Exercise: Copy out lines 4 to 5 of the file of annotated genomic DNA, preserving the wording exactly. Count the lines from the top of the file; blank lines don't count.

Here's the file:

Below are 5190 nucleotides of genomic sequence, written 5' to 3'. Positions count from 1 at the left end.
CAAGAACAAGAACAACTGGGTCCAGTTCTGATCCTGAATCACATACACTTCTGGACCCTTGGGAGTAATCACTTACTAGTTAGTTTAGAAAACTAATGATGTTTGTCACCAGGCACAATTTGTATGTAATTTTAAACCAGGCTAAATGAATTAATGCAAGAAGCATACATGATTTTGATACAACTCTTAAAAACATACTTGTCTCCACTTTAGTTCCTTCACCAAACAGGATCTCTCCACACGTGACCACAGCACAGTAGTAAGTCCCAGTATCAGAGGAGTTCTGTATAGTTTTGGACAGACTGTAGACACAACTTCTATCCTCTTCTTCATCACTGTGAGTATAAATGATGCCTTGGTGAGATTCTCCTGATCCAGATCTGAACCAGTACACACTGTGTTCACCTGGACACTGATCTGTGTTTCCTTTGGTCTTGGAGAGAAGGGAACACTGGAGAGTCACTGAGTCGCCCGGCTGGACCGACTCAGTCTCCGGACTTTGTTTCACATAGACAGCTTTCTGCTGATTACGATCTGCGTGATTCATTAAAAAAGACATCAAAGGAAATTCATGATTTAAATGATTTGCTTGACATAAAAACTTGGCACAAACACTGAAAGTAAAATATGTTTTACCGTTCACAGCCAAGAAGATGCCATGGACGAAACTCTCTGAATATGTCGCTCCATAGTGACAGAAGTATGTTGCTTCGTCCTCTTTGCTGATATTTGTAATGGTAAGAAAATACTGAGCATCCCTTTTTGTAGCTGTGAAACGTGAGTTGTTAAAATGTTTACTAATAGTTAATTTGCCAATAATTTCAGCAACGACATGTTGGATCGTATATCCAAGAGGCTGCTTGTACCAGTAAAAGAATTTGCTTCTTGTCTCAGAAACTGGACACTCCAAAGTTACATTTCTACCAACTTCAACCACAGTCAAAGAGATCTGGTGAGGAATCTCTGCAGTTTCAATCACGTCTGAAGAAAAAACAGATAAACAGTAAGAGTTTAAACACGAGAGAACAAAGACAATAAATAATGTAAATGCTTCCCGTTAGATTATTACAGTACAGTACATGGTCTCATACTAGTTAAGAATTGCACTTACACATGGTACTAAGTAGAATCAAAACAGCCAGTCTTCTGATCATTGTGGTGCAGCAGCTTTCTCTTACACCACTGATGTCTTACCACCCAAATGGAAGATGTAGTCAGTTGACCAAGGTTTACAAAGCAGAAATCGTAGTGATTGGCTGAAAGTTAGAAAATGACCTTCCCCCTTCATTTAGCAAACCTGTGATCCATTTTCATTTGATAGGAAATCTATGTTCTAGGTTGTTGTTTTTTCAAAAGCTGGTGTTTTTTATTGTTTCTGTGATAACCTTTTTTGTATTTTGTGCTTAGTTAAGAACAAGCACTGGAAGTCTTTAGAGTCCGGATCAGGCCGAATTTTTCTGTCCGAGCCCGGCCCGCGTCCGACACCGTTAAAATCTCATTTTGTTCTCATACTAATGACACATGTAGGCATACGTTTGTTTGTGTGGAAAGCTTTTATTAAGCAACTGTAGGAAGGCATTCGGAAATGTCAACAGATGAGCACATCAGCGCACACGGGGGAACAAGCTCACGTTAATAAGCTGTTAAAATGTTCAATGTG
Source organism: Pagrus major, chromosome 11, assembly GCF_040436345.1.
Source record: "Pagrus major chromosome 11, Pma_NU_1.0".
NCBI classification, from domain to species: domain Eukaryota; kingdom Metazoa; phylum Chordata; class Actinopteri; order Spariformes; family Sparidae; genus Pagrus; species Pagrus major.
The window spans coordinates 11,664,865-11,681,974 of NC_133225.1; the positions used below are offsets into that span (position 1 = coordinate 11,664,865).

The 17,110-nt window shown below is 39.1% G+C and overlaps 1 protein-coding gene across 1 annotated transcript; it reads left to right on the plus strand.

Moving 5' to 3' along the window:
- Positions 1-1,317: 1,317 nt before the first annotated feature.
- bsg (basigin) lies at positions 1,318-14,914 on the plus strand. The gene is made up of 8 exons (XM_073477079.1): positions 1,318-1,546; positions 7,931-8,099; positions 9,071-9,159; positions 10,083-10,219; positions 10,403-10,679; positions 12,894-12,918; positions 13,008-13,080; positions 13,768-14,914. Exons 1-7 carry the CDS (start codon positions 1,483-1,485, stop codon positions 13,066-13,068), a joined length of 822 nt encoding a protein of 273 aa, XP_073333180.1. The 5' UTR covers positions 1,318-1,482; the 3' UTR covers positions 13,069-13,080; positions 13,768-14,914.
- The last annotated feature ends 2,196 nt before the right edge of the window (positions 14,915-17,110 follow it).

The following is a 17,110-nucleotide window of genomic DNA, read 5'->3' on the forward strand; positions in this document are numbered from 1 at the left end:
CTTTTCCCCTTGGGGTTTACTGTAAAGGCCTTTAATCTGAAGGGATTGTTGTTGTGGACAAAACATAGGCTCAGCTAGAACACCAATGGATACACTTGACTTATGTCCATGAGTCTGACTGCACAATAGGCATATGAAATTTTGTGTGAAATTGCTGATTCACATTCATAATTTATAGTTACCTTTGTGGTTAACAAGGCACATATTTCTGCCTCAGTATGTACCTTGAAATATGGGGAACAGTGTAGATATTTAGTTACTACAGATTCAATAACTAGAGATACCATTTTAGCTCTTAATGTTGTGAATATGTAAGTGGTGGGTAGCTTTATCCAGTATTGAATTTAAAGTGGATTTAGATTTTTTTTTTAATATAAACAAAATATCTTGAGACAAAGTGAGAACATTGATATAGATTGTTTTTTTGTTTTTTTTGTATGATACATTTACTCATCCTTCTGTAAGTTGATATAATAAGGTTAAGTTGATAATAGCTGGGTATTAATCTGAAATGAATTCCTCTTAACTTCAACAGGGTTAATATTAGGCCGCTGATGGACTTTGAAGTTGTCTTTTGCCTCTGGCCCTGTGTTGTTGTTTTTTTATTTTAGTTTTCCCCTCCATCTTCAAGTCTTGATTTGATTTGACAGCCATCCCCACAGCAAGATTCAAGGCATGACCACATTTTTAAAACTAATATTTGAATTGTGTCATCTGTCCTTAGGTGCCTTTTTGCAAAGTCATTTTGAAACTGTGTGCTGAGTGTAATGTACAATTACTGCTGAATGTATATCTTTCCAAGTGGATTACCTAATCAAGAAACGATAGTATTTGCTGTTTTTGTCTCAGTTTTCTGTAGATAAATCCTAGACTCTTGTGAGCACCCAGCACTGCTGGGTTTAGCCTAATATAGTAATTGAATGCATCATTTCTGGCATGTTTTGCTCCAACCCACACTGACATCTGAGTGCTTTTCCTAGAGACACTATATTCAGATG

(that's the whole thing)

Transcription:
Source record: "Pagrus major chromosome 11, Pma_NU_1.0".
NCBI classification, from domain to species: domain Eukaryota; kingdom Metazoa; phylum Chordata; class Actinopteri; order Spariformes; family Sparidae; genus Pagrus; species Pagrus major.